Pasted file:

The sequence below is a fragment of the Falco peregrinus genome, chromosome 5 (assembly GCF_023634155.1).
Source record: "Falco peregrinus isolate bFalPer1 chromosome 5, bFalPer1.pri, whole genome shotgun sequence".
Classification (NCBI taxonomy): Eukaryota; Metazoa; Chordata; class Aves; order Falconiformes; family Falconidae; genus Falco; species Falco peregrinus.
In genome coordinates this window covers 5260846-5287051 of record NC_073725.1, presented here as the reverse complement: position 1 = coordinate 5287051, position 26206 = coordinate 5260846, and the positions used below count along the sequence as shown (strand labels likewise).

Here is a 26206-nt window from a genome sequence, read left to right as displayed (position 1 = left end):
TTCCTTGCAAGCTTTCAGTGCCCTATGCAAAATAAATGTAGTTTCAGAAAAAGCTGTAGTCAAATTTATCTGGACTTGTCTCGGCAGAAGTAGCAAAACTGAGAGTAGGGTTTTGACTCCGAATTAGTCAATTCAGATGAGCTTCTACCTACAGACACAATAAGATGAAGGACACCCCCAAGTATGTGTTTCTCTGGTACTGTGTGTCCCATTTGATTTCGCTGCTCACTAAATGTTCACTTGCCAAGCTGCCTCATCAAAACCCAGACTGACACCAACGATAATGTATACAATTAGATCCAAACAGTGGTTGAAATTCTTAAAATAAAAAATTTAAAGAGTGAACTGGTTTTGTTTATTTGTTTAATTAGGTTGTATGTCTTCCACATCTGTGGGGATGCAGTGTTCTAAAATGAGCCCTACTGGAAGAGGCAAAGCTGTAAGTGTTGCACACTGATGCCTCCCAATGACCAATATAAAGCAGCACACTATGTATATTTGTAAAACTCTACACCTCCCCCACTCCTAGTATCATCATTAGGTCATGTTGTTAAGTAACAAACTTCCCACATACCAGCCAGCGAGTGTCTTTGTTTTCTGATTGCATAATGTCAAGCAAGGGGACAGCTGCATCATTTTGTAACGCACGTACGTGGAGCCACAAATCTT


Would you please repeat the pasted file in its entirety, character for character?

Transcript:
The sequence below is a fragment of the Falco peregrinus genome, chromosome 5 (assembly GCF_023634155.1).
Source record: "Falco peregrinus isolate bFalPer1 chromosome 5, bFalPer1.pri, whole genome shotgun sequence".
Classification (NCBI taxonomy): Eukaryota; Metazoa; Chordata; class Aves; order Falconiformes; family Falconidae; genus Falco; species Falco peregrinus.
In genome coordinates this window covers 5260846-5287051 of record NC_073725.1, presented here as the reverse complement: position 1 = coordinate 5287051, position 26206 = coordinate 5260846, and the positions used below count along the sequence as shown (strand labels likewise).

Here is a 26206-nt window from a genome sequence, read left to right as displayed (position 1 = left end):
TTCCTTGCAAGCTTTCAGTGCCCTATGCAAAATAAATGTAGTTTCAGAAAAAGCTGTAGTCAAATTTATCTGGACTTGTCTCGGCAGAAGTAGCAAAACTGAGAGTAGGGTTTTGACTCCGAATTAGTCAATTCAGATGAGCTTCTACCTACAGACACAATAAGATGAAGGACACCCCCAAGTATGTGTTTCTCTGGTACTGTGTGTCCCATTTGATTTCGCTGCTCACTAAATGTTCACTTGCCAAGCTGCCTCATCAAAACCCAGACTGACACCAACGATAATGTATACAATTAGATCCAAACAGTGGTTGAAATTCTTAAAATAAAAAATTTAAAGAGTGAACTGGTTTTGTTTATTTGTTTAATTAGGTTGTATGTCTTCCACATCTGTGGGGATGCAGTGTTCTAAAATGAGCCCTACTGGAAGAGGCAAAGCTGTAAGTGTTGCACACTGATGCCTCCCAATGACCAATATAAAGCAGCACACTATGTATATTTGTAAAACTCTACACCTCCCCCACTCCTAGTATCATCATTAGGTCATGTTGTTAAGTAACAAACTTCCCACATACCAGCCAGCGAGTGTCTTTGTTTTCTGATTGCATAATGTCAAGCAAGGGGACAGCTGCATCATTTTGTAACGCACGTACGTGGAGCCACAAATCTT